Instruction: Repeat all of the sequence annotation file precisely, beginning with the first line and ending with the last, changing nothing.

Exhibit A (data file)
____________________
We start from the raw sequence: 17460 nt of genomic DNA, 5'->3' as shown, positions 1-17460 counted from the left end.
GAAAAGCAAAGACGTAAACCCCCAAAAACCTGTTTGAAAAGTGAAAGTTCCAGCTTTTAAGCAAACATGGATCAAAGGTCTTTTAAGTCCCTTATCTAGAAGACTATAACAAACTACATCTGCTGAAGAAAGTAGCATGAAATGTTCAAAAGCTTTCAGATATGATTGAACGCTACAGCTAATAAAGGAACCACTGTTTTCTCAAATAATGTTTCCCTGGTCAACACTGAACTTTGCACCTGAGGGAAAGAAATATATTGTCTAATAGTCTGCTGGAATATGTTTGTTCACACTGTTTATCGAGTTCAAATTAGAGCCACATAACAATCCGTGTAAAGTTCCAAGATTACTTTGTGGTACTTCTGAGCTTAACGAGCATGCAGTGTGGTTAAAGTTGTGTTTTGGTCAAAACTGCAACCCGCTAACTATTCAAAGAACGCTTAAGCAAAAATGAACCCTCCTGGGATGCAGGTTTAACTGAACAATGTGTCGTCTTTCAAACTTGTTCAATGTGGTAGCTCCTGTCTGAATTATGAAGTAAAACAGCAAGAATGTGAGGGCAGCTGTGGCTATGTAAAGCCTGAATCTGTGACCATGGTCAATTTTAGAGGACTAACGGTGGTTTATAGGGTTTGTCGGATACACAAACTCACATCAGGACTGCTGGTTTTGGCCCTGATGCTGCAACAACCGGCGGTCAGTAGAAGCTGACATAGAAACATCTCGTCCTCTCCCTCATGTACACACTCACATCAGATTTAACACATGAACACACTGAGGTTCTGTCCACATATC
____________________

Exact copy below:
We start from the raw sequence: 17460 nt of genomic DNA, 5'->3' as shown, positions 1-17460 counted from the left end.
GAAAAGCAAAGACGTAAACCCCCAAAAACCTGTTTGAAAAGTGAAAGTTCCAGCTTTTAAGCAAACATGGATCAAAGGTCTTTTAAGTCCCTTATCTAGAAGACTATAACAAACTACATCTGCTGAAGAAAGTAGCATGAAATGTTCAAAAGCTTTCAGATATGATTGAACGCTACAGCTAATAAAGGAACCACTGTTTTCTCAAATAATGTTTCCCTGGTCAACACTGAACTTTGCACCTGAGGGAAAGAAATATATTGTCTAATAGTCTGCTGGAATATGTTTGTTCACACTGTTTATCGAGTTCAAATTAGAGCCACATAACAATCCGTGTAAAGTTCCAAGATTACTTTGTGGTACTTCTGAGCTTAACGAGCATGCAGTGTGGTTAAAGTTGTGTTTTGGTCAAAACTGCAACCCGCTAACTATTCAAAGAACGCTTAAGCAAAAATGAACCCTCCTGGGATGCAGGTTTAACTGAACAATGTGTCGTCTTTCAAACTTGTTCAATGTGGTAGCTCCTGTCTGAATTATGAAGTAAAACAGCAAGAATGTGAGGGCAGCTGTGGCTATGTAAAGCCTGAATCTGTGACCATGGTCAATTTTAGAGGACTAACGGTGGTTTATAGGGTTTGTCGGATACACAAACTCACATCAGGACTGCTGGTTTTGGCCCTGATGCTGCAACAACCGGCGGTCAGTAGAAGCTGACATAGAAACATCTCGTCCTCTCCCTCATGTACACACTCACATCAGATTTAACACATGAACACACTGAGGTTCTGTCCACATATC